As with most people diagnosed with a gluten sensitivity, my doctor ordered a much larger test to see what other foods my body didn’t process so easily. Turned out that coffee was another sensitive food. After doing a little research, I found that I may not be the only person sensitive to coffee or tea.
It turns out that coffee and tea can contain trace amounts of gluten. While the beans or tealeaves themselves do not contain any gluten, some products are subject to cross contamination, particularly with barley. Additionally, many flavored coffees contain additives made with wheat flour and other grains, particularly in instant coffees and creamers. The manufacturers use gluten as a filler additive to their product. For the most part, coffees that do contain fillers list them on their labels, so as long as “gelatinized starch,” “modified food starch,” and “vegetable starch” are not ingredients listed on your coffee, you should be good to drink. But if you’re concerned and have experienced some issues in the past, buy your own beans and grind them yourself to ensure no cross-contamination.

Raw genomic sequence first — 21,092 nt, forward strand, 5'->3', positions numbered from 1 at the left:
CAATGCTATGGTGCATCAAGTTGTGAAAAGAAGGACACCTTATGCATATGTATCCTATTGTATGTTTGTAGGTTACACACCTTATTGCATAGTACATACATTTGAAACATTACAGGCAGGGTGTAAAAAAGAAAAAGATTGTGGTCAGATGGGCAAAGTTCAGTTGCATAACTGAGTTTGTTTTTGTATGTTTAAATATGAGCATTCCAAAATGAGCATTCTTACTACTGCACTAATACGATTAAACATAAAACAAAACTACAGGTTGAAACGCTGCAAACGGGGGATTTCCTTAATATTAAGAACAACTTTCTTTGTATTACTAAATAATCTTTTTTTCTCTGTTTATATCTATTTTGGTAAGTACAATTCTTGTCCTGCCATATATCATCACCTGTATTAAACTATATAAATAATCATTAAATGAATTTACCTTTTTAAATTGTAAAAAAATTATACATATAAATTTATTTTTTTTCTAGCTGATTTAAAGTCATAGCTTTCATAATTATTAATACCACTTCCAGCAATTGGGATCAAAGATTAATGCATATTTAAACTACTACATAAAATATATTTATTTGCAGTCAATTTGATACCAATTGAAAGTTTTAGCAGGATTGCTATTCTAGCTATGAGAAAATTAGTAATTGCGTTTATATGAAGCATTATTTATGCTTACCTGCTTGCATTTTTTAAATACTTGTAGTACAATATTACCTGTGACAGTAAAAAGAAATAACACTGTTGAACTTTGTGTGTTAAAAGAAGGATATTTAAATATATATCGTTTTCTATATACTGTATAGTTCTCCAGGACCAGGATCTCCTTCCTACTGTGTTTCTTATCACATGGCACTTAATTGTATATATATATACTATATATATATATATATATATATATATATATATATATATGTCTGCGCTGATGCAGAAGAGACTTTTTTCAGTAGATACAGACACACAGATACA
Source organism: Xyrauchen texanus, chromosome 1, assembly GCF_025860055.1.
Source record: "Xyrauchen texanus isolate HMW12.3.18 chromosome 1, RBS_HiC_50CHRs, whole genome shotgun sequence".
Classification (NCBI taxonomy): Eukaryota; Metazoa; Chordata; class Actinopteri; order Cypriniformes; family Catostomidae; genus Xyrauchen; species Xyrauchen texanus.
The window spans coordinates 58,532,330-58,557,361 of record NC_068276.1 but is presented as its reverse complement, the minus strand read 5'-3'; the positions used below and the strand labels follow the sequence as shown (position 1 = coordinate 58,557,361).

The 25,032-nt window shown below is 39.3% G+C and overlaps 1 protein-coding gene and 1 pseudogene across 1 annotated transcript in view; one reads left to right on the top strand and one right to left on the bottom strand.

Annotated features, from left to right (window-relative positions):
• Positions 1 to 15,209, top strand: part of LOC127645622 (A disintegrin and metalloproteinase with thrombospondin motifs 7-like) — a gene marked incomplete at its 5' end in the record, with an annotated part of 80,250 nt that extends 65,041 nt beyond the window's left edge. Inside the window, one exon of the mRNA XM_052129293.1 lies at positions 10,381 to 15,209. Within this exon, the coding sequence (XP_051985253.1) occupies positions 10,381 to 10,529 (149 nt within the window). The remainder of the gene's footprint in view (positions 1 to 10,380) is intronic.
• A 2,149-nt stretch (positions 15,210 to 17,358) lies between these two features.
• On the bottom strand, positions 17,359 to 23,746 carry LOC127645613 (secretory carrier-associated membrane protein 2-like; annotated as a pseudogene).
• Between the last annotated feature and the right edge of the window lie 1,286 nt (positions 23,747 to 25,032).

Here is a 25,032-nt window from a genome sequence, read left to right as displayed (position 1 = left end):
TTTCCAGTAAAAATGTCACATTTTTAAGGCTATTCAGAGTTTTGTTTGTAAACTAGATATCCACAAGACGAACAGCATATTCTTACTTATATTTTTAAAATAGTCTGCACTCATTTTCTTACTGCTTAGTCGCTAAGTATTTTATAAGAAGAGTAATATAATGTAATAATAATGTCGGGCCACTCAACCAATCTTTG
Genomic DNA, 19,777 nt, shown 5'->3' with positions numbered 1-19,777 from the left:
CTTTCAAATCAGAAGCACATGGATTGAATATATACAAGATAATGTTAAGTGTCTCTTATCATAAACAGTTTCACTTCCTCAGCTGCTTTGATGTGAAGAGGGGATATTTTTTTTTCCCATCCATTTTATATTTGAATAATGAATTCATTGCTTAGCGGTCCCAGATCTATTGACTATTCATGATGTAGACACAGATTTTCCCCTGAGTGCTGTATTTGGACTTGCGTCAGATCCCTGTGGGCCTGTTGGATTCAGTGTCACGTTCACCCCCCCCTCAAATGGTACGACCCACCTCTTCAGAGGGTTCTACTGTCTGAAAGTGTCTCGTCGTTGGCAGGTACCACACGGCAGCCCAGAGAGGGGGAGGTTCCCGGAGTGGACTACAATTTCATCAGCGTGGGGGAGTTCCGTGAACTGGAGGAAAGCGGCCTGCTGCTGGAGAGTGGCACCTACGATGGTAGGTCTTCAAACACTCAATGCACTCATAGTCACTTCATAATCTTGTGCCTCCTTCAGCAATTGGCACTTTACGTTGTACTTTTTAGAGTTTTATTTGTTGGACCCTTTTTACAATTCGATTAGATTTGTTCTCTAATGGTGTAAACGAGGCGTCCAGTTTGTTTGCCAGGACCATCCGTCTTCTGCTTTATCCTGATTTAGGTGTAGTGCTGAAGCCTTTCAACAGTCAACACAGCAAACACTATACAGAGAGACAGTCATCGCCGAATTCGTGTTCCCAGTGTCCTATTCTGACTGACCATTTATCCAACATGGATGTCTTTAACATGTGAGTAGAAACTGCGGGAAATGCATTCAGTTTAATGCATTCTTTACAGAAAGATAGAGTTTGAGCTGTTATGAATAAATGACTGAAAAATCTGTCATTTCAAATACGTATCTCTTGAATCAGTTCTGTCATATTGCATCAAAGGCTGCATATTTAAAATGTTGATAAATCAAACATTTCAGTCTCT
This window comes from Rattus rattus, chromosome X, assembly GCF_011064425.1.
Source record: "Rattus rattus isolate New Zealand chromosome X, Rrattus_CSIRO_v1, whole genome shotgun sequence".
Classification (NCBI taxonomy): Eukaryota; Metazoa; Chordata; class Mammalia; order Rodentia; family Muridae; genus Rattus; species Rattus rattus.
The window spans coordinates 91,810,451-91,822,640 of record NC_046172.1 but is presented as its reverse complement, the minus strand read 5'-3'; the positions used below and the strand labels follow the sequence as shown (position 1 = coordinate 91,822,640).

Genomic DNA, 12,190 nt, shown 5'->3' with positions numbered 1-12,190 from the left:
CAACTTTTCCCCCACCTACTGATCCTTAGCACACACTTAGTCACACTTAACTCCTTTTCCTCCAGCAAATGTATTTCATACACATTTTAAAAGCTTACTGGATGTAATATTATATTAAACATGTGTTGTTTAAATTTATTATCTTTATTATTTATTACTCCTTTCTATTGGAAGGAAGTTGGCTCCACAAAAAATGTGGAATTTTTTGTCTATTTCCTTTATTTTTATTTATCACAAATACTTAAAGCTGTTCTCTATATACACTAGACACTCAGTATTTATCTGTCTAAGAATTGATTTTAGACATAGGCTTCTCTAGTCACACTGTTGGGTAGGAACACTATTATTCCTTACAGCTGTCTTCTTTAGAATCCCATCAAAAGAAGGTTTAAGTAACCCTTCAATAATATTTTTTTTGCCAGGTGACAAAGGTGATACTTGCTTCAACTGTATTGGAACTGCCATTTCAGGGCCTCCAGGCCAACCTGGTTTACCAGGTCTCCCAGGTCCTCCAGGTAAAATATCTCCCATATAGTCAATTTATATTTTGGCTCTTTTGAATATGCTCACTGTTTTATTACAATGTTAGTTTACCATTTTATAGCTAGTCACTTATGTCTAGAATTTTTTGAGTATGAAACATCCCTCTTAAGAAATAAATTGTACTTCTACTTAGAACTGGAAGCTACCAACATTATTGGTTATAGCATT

In terms of tea, barley is the most common offender being slipped into your bags. There can be such slight trace amounts that the manufacturer may not be required to list it on the label, so it’s important to look out for the safe teas available to the gluten intolerant community. The Bigelow tea company is very forthcoming with their teas, and even has a gluten-free list on their website so you can be sure that your teas are safe to sip!
As with all issues associated with gluten, it’s truly best to see what works for your body. If coffee and tea have never been an issue, you’re probably good to keep up that morning habit. But if you’ve been feeling funky and can’t figure out what’s doing it, the culprit could lie in that cup of joe!